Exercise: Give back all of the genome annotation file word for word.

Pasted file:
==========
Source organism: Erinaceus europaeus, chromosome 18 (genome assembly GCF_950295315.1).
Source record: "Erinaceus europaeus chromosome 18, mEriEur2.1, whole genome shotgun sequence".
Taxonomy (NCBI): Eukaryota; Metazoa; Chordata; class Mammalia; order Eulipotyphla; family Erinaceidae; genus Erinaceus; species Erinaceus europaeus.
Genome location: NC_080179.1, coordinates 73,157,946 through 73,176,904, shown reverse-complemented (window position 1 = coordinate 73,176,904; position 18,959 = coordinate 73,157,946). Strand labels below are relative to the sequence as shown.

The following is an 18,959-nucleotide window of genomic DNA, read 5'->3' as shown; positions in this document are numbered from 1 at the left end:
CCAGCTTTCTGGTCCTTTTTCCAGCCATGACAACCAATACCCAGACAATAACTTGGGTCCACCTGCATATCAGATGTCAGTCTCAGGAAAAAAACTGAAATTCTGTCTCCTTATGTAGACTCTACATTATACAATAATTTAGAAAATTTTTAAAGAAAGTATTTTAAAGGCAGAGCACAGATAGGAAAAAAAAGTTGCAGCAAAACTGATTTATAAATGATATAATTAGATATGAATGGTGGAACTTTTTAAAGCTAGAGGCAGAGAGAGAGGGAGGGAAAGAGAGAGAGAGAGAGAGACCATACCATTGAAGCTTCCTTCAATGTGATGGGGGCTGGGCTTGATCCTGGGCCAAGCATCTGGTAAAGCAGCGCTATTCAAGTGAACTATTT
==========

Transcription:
Source organism: Erinaceus europaeus, chromosome 18 (genome assembly GCF_950295315.1).
Source record: "Erinaceus europaeus chromosome 18, mEriEur2.1, whole genome shotgun sequence".
Taxonomy (NCBI): Eukaryota; Metazoa; Chordata; class Mammalia; order Eulipotyphla; family Erinaceidae; genus Erinaceus; species Erinaceus europaeus.
Genome location: NC_080179.1, coordinates 73,157,946 through 73,176,904, shown reverse-complemented (window position 1 = coordinate 73,176,904; position 18,959 = coordinate 73,157,946). Strand labels below are relative to the sequence as shown.

The following is an 18,959-nucleotide window of genomic DNA, read 5'->3' as shown; positions in this document are numbered from 1 at the left end:
CCAGCTTTCTGGTCCTTTTTCCAGCCATGACAACCAATACCCAGACAATAACTTGGGTCCACCTGCATATCAGATGTCAGTCTCAGGAAAAAAACTGAAATTCTGTCTCCTTATGTAGACTCTACATTATACAATAATTTAGAAAATTTTTAAAGAAAGTATTTTAAAGGCAGAGCACAGATAGGAAAAAAAAGTTGCAGCAAAACTGATTTATAAATGATATAATTAGATATGAATGGTGGAACTTTTTAAAGCTAGAGGCAGAGAGAGAGGGAGGGAAAGAGAGAGAGAGAGAGAGACCATACCATTGAAGCTTCCTTCAATGTGATGGGGGCTGGGCTTGATCCTGGGCCAAGCATCTGGTAAAGCAGCGCTATTCAAGTGAACTATTT